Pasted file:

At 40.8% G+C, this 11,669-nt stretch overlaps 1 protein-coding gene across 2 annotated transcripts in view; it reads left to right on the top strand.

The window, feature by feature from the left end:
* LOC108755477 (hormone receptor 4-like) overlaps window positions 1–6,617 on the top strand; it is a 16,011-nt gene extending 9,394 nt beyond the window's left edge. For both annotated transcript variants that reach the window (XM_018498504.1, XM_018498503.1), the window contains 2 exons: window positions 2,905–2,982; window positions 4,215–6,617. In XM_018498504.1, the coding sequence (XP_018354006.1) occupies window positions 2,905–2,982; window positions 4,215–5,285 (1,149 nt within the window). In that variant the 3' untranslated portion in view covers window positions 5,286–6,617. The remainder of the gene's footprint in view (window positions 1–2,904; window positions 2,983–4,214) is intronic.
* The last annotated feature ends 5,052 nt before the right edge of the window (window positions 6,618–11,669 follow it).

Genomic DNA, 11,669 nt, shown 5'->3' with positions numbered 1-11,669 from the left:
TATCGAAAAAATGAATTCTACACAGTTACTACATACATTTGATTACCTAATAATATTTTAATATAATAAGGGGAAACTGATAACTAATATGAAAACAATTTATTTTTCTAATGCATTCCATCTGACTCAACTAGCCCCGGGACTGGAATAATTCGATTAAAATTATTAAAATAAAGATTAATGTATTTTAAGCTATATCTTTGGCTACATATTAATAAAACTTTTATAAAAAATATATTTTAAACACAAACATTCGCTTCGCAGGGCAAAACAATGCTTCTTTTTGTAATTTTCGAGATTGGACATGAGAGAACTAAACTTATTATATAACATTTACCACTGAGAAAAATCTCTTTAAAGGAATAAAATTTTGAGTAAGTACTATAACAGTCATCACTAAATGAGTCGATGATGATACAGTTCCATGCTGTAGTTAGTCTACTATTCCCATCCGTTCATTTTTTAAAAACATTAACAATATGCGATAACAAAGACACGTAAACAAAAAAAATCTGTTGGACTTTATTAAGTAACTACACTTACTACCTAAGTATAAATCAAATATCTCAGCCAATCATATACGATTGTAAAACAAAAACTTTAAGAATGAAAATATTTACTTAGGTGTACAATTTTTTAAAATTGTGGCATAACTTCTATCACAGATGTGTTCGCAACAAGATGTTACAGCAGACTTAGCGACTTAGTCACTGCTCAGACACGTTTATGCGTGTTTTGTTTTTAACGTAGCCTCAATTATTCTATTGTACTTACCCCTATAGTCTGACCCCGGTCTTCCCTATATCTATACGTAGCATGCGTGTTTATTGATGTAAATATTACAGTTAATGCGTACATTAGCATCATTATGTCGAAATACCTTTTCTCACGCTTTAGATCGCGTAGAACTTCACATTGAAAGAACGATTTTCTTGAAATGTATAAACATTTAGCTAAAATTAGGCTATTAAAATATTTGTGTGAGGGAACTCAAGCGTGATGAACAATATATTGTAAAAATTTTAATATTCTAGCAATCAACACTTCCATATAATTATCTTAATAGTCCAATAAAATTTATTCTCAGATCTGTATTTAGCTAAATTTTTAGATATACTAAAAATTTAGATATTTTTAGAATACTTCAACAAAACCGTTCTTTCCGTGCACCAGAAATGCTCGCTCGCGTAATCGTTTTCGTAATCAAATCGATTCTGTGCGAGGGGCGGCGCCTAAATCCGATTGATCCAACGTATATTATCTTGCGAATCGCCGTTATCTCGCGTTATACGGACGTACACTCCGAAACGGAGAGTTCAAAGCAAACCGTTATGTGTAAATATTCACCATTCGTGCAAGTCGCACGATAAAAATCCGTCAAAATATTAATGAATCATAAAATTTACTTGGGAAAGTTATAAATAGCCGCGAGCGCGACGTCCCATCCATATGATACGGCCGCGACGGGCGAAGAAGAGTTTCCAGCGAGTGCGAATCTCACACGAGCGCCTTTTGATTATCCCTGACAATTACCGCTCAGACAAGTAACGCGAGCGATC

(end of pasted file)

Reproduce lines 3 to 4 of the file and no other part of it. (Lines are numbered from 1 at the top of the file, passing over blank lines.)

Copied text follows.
* LOC108755477 (hormone receptor 4-like) overlaps window positions 1–6,617 on the top strand; it is a 16,011-nt gene extending 9,394 nt beyond the window's left edge. For both annotated transcript variants that reach the window (XM_018498504.1, XM_018498503.1), the window contains 2 exons: window positions 2,905–2,982; window positions 4,215–6,617. In XM_018498504.1, the coding sequence (XP_018354006.1) occupies window positions 2,905–2,982; window positions 4,215–5,285 (1,149 nt within the window). In that variant the 3' untranslated portion in view covers window positions 5,286–6,617. The remainder of the gene's footprint in view (window positions 1–2,904; window positions 2,983–4,214) is intronic.
* The last annotated feature ends 5,052 nt before the right edge of the window (window positions 6,618–11,669 follow it).